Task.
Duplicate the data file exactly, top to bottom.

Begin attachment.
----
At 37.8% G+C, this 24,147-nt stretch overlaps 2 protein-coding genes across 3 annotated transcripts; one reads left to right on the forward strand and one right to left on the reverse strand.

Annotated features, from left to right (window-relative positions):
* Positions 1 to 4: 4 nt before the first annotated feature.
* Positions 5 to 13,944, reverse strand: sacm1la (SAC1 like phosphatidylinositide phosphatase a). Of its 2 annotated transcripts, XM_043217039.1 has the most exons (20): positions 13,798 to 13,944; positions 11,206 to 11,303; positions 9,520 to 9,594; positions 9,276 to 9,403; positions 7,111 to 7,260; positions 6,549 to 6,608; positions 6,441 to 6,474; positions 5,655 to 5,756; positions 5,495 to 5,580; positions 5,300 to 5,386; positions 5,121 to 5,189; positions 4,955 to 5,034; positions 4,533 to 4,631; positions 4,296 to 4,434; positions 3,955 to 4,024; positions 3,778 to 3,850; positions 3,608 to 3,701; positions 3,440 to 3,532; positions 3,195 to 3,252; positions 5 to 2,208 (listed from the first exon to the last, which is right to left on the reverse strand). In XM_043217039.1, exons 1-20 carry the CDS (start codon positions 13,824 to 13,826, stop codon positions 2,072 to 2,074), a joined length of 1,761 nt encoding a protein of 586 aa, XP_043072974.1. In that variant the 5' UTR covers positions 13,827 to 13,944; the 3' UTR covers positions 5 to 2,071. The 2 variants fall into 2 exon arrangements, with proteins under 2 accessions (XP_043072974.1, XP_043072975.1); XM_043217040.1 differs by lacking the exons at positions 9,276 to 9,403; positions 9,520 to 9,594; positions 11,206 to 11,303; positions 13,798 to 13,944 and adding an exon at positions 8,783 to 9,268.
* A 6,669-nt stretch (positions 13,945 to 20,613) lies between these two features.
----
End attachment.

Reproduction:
At 37.8% G+C, this 24,147-nt stretch overlaps 2 protein-coding genes across 3 annotated transcripts; one reads left to right on the forward strand and one right to left on the reverse strand.

Annotated features, from left to right (window-relative positions):
* Positions 1 to 4: 4 nt before the first annotated feature.
* Positions 5 to 13,944, reverse strand: sacm1la (SAC1 like phosphatidylinositide phosphatase a). Of its 2 annotated transcripts, XM_043217039.1 has the most exons (20): positions 13,798 to 13,944; positions 11,206 to 11,303; positions 9,520 to 9,594; positions 9,276 to 9,403; positions 7,111 to 7,260; positions 6,549 to 6,608; positions 6,441 to 6,474; positions 5,655 to 5,756; positions 5,495 to 5,580; positions 5,300 to 5,386; positions 5,121 to 5,189; positions 4,955 to 5,034; positions 4,533 to 4,631; positions 4,296 to 4,434; positions 3,955 to 4,024; positions 3,778 to 3,850; positions 3,608 to 3,701; positions 3,440 to 3,532; positions 3,195 to 3,252; positions 5 to 2,208 (listed from the first exon to the last, which is right to left on the reverse strand). In XM_043217039.1, exons 1-20 carry the CDS (start codon positions 13,824 to 13,826, stop codon positions 2,072 to 2,074), a joined length of 1,761 nt encoding a protein of 586 aa, XP_043072974.1. In that variant the 5' UTR covers positions 13,827 to 13,944; the 3' UTR covers positions 5 to 2,071. The 2 variants fall into 2 exon arrangements, with proteins under 2 accessions (XP_043072974.1, XP_043072975.1); XM_043217040.1 differs by lacking the exons at positions 9,276 to 9,403; positions 9,520 to 9,594; positions 11,206 to 11,303; positions 13,798 to 13,944 and adding an exon at positions 8,783 to 9,268.
* A 6,669-nt stretch (positions 13,945 to 20,613) lies between these two features.